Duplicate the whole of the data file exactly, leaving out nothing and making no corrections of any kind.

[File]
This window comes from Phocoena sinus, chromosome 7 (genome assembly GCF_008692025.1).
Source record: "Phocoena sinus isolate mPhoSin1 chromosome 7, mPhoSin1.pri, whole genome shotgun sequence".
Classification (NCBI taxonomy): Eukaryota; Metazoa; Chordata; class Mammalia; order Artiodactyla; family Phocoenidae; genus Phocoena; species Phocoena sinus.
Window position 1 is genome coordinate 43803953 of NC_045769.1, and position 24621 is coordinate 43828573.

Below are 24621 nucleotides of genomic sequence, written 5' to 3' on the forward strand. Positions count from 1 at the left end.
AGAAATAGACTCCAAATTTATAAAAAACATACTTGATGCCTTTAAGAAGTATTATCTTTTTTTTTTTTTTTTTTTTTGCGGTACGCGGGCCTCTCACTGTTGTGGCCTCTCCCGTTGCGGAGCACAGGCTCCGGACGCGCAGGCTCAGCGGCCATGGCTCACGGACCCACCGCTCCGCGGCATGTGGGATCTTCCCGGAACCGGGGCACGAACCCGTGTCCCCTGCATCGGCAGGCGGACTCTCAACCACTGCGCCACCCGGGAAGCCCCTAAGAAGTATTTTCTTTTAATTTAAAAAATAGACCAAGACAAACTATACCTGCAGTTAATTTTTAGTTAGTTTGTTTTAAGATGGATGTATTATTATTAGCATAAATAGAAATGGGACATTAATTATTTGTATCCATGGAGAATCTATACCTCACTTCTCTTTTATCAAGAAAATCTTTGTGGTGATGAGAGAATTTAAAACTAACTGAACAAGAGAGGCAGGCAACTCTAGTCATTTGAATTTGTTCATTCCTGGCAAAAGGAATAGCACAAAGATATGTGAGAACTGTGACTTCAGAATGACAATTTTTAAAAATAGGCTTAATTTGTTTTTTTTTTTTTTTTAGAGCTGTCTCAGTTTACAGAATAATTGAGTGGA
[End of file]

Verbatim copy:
This window comes from Phocoena sinus, chromosome 7 (genome assembly GCF_008692025.1).
Source record: "Phocoena sinus isolate mPhoSin1 chromosome 7, mPhoSin1.pri, whole genome shotgun sequence".
Classification (NCBI taxonomy): Eukaryota; Metazoa; Chordata; class Mammalia; order Artiodactyla; family Phocoenidae; genus Phocoena; species Phocoena sinus.
Window position 1 is genome coordinate 43803953 of NC_045769.1, and position 24621 is coordinate 43828573.

Below are 24621 nucleotides of genomic sequence, written 5' to 3' on the forward strand. Positions count from 1 at the left end.
AGAAATAGACTCCAAATTTATAAAAAACATACTTGATGCCTTTAAGAAGTATTATCTTTTTTTTTTTTTTTTTTTTTGCGGTACGCGGGCCTCTCACTGTTGTGGCCTCTCCCGTTGCGGAGCACAGGCTCCGGACGCGCAGGCTCAGCGGCCATGGCTCACGGACCCACCGCTCCGCGGCATGTGGGATCTTCCCGGAACCGGGGCACGAACCCGTGTCCCCTGCATCGGCAGGCGGACTCTCAACCACTGCGCCACCCGGGAAGCCCCTAAGAAGTATTTTCTTTTAATTTAAAAAATAGACCAAGACAAACTATACCTGCAGTTAATTTTTAGTTAGTTTGTTTTAAGATGGATGTATTATTATTAGCATAAATAGAAATGGGACATTAATTATTTGTATCCATGGAGAATCTATACCTCACTTCTCTTTTATCAAGAAAATCTTTGTGGTGATGAGAGAATTTAAAACTAACTGAACAAGAGAGGCAGGCAACTCTAGTCATTTGAATTTGTTCATTCCTGGCAAAAGGAATAGCACAAAGATATGTGAGAACTGTGACTTCAGAATGACAATTTTTAAAAATAGGCTTAATTTGTTTTTTTTTTTTTTTTAGAGCTGTCTCAGTTTACAGAATAATTGAGTGGA